At the heart of the matter was the proper description of the seaward territory of Nigeria, which according to the apex court, extended beyond the boundaries of the littoral states that have no authority over international waters.
With a judgment that was obviously going to economically strangulate some oil states and the fear of a backlash on the country’s economy and politics, a political solution in favour of the states was proffered by the National Assembly through a 2004 Act which provided that the derivation principle of the 1999 Constitution should be extended to within 200 meters (water depth isobaths) for littoral states.
Since that time, even though the states have been complaining that the process of determining the actual accruals have not been transparent enough, the vexed issue of dichotomy was allowed to rest until the El-Rufai committee brought it up again.
As expected, the committee’s proposal is being challenged by many Nigerians who claimed that because the APC was not ready to go along with restructuring which it clearly stated in its manifestoes, the party had to resurrect the dichotomy controversy to create diversion and division among the states of the federation, many of which are averse to more funding for oil states.
Describing the APC as playing the game of a presidency that merely wanted to pull the wool over the eyes of Nigerians on restructuring, a group of leaders from Akwa-Ibom State warned against reintroduction of the onshore/offshore dichotomy, saying it could lead to disintegration of Nigeria.
The Akwa-Ibom Leaders Vanguard, speaking through former Publicity Secretary of the Peoples Democratic Party (PDP), Senator Anietie Okon, said the El-Rufai committee was bringing back the dichotomy issue to cause confusion in the polity.
According to the group in a statement, “This exemplifies the height of dishonesty and an attempt to pull the wool over our eyes. It is frightening that chieftains of the party in the South-South are dangerously quiet over this calculated attempt to subtly reproduce through back door, the vexed onshore/offshore oil dichotomy that has long been settled in Nigeria.
“Fundamental among the recommendations of the APC Restructuring Committee is the swathed recommendation on resource control. Regrettably, the party’s position on resource control clearly prognosticates an irredeemable disaster for Nigeria.
“Nigeria is at the threshold of history that will make or mar her as a nation. We are saying no to illegal reintroduction of a settled matter of onshore/offshore dichotomy. It is an expensive joke taken too far. Nigeria might not survive this one. Our patience has been stressed to its elastic limits.”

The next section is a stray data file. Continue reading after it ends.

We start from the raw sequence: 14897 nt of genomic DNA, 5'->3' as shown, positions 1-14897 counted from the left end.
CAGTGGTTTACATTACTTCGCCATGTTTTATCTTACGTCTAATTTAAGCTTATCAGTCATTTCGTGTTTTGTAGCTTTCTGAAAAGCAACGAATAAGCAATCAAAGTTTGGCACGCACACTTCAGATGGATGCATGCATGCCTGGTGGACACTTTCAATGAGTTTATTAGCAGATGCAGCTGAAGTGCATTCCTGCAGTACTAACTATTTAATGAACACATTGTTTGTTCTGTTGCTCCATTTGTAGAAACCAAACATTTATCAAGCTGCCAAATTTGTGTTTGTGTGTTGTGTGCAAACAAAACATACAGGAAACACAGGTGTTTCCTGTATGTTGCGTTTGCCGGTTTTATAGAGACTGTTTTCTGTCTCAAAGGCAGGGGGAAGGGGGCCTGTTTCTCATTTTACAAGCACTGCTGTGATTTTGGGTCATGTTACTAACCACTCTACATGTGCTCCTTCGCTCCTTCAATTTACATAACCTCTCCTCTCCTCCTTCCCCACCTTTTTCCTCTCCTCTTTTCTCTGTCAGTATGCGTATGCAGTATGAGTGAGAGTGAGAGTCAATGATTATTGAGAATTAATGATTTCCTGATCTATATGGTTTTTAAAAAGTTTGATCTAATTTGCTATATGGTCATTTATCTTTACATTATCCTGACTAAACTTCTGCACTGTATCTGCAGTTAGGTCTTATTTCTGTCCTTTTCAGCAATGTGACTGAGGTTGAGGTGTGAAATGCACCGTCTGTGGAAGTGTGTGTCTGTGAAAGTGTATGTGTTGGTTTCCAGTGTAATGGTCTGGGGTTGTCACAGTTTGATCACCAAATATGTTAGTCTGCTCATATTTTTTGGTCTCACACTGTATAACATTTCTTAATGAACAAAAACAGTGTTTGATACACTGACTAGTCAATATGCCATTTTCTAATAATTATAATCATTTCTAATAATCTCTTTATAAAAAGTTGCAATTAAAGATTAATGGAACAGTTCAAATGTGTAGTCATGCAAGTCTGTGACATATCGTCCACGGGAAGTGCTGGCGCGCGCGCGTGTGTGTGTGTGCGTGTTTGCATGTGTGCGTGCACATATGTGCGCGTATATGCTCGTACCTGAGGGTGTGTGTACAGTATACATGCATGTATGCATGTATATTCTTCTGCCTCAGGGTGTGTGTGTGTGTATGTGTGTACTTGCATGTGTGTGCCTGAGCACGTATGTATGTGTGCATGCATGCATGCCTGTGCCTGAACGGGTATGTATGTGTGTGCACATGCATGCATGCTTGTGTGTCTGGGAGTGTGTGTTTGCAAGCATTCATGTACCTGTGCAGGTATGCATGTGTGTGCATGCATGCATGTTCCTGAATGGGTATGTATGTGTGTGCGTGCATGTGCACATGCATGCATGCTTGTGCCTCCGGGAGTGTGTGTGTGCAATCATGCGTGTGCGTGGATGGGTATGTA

Speaking in the same vein at a forum in Ibadan, former Ondo State governor, Dr. Olusegun Mimiko said the APC committee report on restructuring “will reignite the already settled controversial onshore/offshore dichotomy in oil production revenue.”
Mimiko, a PDP chieftain said although the report seemingly endorsed the resource control agitation, it brought back the sensitive and controversial dichotomy issue describing it as an attempt by the APC to hoodwink Nigerians.
However, while opposition to the issue is mainly emanating from the PDP camp, mum or tacit support has been the response from the APC giving the whole controversy some colouration of politics.
Although the APC in Akwa-Ibom requested that the dichotomy should not be brought back, it put the blame on “the PDP-sponsored” agitations for true federalism saying “the state had boxed itself into a corner by joining to seek true federalism which invariably means that only resources onshore would belong to the state while those offshore belong the Federal Government.”
In a statement, APC Chairman in the state, Dr. Amadu Atai said, “The onshore/offshore issue that came up that time was not settled; it was only a political solution. But if you want to replay back on true federalism you will lose that. True federalism means the resources of that state belongs to that state. Offshore oil belongs to the federal.
“So we are in a fix now. We the APC that supported true federalism did not know that it was coming to affect Akwa Ibom State. So we are going to present a paper to them (national leadership of the party) on this matter that they should allow what was done to remain. They should allow the political solution to remain while going ahead with the true federalism.”
And in Ondo, another state that has almost all its wells, like Akwa-Ibom, located offshore, the APC state government, apparently because it didn’t want to be seen confronting the leadership of the party, has not said anything about the development even when it is clear that by the position of El-Rufai’s committee report, the state would lose a substantial part of its oil derivation fund to the federation.